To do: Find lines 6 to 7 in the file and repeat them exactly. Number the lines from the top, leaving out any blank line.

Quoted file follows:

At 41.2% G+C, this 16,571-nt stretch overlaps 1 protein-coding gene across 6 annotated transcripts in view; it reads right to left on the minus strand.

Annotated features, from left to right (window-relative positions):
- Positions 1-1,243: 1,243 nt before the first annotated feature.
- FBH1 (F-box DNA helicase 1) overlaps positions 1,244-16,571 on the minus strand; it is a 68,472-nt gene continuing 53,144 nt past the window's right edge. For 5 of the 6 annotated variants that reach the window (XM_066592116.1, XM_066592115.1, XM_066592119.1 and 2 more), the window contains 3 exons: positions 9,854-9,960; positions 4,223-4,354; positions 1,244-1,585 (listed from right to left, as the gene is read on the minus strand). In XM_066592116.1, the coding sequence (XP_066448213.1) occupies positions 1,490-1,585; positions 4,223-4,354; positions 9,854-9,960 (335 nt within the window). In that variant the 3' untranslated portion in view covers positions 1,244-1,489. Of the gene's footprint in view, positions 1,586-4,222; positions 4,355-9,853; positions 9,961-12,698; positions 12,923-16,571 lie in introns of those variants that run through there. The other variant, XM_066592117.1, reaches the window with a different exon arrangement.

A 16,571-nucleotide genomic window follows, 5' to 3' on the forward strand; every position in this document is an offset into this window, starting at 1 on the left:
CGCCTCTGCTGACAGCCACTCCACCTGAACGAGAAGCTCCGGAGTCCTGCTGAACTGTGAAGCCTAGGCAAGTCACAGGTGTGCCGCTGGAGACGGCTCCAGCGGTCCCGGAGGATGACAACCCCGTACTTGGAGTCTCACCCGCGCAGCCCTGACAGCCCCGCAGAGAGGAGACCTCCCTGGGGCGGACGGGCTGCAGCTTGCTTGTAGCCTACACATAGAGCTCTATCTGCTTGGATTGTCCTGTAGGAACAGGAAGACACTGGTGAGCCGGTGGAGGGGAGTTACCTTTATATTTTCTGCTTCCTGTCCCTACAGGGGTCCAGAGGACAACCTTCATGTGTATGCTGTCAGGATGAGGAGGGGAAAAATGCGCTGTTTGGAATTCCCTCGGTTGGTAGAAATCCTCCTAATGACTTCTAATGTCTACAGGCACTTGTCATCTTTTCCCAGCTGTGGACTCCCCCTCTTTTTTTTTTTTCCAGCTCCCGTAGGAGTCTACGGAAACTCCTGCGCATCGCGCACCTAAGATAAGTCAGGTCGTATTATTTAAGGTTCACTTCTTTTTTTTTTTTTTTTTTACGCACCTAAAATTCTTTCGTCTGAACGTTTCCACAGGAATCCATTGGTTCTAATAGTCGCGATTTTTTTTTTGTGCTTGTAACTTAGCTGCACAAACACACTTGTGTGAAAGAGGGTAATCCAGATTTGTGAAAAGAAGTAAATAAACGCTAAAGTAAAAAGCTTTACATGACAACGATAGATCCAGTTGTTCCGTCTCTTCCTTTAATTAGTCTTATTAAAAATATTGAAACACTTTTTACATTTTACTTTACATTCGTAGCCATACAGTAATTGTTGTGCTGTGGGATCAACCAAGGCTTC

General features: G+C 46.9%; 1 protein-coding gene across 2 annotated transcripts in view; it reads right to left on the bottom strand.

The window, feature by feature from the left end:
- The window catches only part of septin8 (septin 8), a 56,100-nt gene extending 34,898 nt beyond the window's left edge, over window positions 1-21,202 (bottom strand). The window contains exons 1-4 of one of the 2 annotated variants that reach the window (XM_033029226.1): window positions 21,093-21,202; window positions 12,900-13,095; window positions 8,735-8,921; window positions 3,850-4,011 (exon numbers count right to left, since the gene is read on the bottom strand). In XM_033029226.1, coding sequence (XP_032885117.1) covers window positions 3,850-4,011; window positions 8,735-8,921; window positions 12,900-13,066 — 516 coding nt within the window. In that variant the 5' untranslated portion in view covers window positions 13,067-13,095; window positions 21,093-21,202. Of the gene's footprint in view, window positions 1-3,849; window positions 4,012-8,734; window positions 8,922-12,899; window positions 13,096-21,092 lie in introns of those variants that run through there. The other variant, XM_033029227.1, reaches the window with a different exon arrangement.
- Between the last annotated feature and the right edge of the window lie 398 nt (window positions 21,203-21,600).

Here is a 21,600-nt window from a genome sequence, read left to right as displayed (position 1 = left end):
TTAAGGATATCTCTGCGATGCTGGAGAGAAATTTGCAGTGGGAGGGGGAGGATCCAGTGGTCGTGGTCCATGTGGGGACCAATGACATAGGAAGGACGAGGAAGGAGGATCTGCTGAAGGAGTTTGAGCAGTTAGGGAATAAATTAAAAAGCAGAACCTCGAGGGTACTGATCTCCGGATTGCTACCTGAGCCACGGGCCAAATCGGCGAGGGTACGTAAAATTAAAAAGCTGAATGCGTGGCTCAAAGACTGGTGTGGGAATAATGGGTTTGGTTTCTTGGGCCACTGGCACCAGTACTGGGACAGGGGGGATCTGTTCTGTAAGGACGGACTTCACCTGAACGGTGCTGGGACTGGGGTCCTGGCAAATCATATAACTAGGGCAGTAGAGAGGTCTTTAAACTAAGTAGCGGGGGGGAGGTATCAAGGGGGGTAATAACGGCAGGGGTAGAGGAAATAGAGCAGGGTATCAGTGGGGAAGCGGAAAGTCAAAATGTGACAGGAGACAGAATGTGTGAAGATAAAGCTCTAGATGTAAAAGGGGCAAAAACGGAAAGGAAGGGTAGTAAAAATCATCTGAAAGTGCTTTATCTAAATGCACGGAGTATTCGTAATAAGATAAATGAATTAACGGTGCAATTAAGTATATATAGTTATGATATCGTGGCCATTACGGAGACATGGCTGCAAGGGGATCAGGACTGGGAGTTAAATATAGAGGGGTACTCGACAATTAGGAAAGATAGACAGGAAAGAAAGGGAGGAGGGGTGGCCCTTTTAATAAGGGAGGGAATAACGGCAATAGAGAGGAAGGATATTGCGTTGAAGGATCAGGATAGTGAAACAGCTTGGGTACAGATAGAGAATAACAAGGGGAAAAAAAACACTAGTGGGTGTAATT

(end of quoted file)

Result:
CGCCTCTGCTGACAGCCACTCCACCTGAACGAGAAGCTCCGGAGTCCTGCTGAACTGTGAAGCCTAGGCAAGTCACAGGTGTGCCGCTGGAGACGGCTCCAGCGGTCCCGGAGGATGACAACCCCGTACTTGGAGTCTCACCCGCGCAGCCCTGACAGCCCCGCAGAGAGGAGACCTCCCTGGGGCGGACGGGCTGCAGCTTGCTTGTAGCCTACACATAGAGCTCTATCTGCTTGGATTGTCCTGTAGGAACAGGAAGACACTGGTGAGCCGGTGGAGGGGAGTTACCTTTATATTTTCTGCTTCCTGTCCCTACAGGGGTCCAGAGGACAACCTTCATGTGTATGCTGTCAGGATGAGGAGGGGAAAAATGCGCTGTTTGGAATTCCCTCGGTTGGTAGAAATCCTCCTAATGACTTCTAATGTCTACAGGCACTTGTCATCTTTTCCCAGCTGTGGACTCCCCCTCTTTTTTTTTTTTCCAGCTCCCGTAGGAGTCTACGGAAACTCCTGCGCATCGCGCACCTAAGATAAGTCAGGTCGTATTATTTAAGGTTCACTTCTTTTTTTTTTTTTTTTTTACGCACCTAAAATTCTTTCGTCTGAACGTTTCCACAGGAATCCATTGGTTCTAATAGTCGCGATTTTTTTTTTGTGCTTGTAACTTAGCTGCACAAACACACTTGTGTGAAAGAGGGTAATCCAGATTTGTGAAAAGAAGTAAATAAACGCTAAAGTAAAAAGCTTTACATGACAACGATAGATCCAGTTGTTCCGTCTCTTCCTTTAATTAGTCTTATTAAAAATATTGAAACACTTTTTACATTTTACTTTACATTCGTAGCCATACAGTAATTGTTGTGCTGTGGGATCAACCAAGGCTTC

General features: G+C 46.9%; 1 protein-coding gene across 2 annotated transcripts in view; it reads right to left on the bottom strand.